Five European Cars From the '80s We'd Like to See Again

Categories: Culture, Lists
Fiat 500 200.jpg
Cinquecento? We'll take a Renault Fuego.
Oh those kooky Euros. They love cars that can be easily mistaken for roadkill. It's like they're immune to the whole bigger is better argument - the fools. And the latest evidence is that Italian car company Fiat -- an outfit with less face time in the states over the last three decades than Roman Polanski -- is pulling a Christopher Columbus and exploring uncharted markets in the New World. The company is introducing the latest version of its historically successful Fiat 500 (known in Europe as Cinquecento)- which looks a bit like what you imagine a Ferrari turd would -- to U.S. markets.

Seeing this development and the success of MINI Cooper in recent years got us thinking about some other European car imports from the 1980s that we wouldn't mind seeing again, or for the first time in this country. Check them out and admit that you wouldn't mind rolling down Ocean Drive in these beauties.

Fuego advertisemetn500.jpg
Makes us hot just looking at it.
5. Renault Fuego (France)
So that's what a European sport's car looked like in the '80s. Sure, you'd probably get more pleasure from riding Margaret Thatcher but still the Fuego is a ad agency's dream car. Just look at what they came up when it originally flopped. [On a quick personal note: The author's father used to sell these god forsaken vehicles and on one occasion during an innocent match of tennis was almost physically assaulted by a former client who had been duped into buying a Fuego. Poor sucker.]



4. Citroen 2CV (France)
Who knows why the VW Beetle was so successful in the U.S. while the French made Citroen 2CV never caught on in the States. They're practically the same car, but in this case the Germans ended up victorious over the French, at least in American popularity. The Citroen 2CV was produced for 42 years and actually outlasted and outperformed the Beetle in the Old World. We think if some Frenchie decides to start up production in the US they can gain as much popularity as Freedom Fries.

yugo500.jpg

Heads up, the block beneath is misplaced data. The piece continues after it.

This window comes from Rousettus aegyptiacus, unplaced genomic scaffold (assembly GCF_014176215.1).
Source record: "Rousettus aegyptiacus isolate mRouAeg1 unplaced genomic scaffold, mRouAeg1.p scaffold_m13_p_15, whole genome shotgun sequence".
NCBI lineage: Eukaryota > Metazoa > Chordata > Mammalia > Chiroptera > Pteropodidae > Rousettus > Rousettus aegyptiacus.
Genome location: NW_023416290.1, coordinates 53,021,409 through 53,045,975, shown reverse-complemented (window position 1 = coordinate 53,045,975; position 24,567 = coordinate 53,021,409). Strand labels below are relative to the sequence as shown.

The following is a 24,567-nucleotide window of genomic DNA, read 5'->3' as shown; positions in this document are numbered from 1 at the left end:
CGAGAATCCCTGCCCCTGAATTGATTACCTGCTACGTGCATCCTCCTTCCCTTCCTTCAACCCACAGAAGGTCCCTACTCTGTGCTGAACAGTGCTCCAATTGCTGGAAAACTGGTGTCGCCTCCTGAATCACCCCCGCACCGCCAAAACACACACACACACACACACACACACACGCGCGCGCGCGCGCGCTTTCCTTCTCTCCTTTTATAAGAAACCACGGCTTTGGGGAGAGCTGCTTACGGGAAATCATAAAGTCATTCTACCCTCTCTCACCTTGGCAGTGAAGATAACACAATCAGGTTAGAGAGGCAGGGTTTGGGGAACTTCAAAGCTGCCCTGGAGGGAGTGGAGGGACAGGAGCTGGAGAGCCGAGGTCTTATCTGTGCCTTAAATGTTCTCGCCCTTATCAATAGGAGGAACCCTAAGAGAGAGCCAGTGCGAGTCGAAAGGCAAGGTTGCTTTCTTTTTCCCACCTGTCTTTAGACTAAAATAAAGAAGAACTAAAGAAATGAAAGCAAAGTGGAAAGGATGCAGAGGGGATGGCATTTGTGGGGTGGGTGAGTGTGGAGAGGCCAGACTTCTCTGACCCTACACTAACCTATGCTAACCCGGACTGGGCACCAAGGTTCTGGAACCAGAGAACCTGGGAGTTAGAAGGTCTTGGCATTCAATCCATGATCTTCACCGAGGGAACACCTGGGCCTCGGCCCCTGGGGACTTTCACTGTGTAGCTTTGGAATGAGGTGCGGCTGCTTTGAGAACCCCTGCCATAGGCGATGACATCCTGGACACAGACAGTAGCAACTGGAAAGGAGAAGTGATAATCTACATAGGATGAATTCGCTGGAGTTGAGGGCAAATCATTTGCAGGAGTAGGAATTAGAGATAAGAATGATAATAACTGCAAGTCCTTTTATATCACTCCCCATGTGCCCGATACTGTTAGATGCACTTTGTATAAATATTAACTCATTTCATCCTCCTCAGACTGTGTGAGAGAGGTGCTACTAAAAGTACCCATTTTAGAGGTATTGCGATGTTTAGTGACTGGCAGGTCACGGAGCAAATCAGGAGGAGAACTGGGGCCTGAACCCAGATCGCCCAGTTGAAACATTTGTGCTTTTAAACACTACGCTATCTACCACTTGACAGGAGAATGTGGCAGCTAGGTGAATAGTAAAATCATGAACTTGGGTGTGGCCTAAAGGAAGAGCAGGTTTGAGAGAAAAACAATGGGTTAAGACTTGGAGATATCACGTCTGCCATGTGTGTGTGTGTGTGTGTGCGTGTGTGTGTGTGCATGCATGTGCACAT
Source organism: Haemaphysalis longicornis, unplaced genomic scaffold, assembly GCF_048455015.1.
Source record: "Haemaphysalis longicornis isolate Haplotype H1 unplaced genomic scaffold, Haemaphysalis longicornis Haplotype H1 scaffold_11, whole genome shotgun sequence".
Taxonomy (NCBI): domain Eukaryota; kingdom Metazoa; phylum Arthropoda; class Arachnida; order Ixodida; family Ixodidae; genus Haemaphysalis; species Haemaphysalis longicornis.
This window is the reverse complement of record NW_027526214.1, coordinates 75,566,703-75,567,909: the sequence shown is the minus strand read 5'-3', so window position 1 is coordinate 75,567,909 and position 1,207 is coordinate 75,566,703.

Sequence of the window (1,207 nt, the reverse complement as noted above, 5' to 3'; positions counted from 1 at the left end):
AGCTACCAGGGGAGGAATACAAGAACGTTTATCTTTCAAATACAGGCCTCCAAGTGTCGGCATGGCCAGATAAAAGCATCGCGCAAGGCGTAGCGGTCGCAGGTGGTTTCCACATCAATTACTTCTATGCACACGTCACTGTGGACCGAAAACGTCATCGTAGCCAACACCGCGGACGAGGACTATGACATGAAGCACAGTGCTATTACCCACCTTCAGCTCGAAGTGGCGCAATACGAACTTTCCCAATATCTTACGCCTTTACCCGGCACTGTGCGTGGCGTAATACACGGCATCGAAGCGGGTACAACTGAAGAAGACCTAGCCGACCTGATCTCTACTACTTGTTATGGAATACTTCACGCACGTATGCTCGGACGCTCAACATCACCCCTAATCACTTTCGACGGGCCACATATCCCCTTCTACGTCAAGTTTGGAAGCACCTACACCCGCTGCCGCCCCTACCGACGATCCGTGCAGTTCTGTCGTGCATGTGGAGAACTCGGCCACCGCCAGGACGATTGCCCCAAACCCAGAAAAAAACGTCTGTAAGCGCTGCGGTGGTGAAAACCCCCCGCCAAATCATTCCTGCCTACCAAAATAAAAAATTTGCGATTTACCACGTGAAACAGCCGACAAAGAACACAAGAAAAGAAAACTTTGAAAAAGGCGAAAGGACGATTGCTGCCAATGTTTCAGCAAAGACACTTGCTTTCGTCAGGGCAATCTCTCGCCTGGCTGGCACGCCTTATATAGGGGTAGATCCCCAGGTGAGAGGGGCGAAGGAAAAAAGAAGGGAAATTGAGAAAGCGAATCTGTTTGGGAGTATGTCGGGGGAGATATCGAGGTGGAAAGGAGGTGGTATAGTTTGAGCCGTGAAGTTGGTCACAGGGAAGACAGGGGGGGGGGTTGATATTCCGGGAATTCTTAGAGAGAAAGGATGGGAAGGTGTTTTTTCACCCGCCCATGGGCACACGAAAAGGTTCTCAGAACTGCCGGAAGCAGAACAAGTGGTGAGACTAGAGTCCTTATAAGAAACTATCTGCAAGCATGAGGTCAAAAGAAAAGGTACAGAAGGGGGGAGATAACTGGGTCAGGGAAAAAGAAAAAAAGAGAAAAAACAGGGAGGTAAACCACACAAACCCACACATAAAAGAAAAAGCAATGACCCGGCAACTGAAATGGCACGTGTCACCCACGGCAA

Yu-go where you want with this baby.
3. The Yugo (Yugoslavia)
Remember this puppy, it was a punchline for a bunch of jokes in the '80s. (Our favorite is: What do you call a Yugo that breaks down after 100 miles? An overachiever.) But, the Yugoslavians (country of origin) had the last laugh -- oh wait, Yugoslavia no longer exists. In its place are the war torn countries Bosnia, Serbia, Croatia, and a bunch of other countries ending in "ia." This car made a Chevette looking like a touring sedan. It was called the worst car in history by some (including in Time Magazine's 50 Worst Cars Ever) but we think they were just jealous of precision Yugoslavian engineering.

Alliance-10.jpg
Europe's response to the Axis of Evil?
2. Renault Alliance (France)
Along with the Fuego, Renault introduced the Alliance to American consumers in the '80s. It looks like a poor man's Volvo, except smaller and even more boxy -- who knew that was even possible. It also looks like a modern version of the car Mr. Magoo used to drive.

Lada USA500.jpg
Russia
1. Lada (Russia)
We never were well aquainted with the Russian Lada stateside on account of the Cold War and what not, but in South America these things reproduced like rats. Like any good Russian, the car was built to handle harsh winters on just a diet of Vodka (or cheap gas). It was designed and renowned for its ability to go off-roading, which is good since it sold best in spots around the world without roads.

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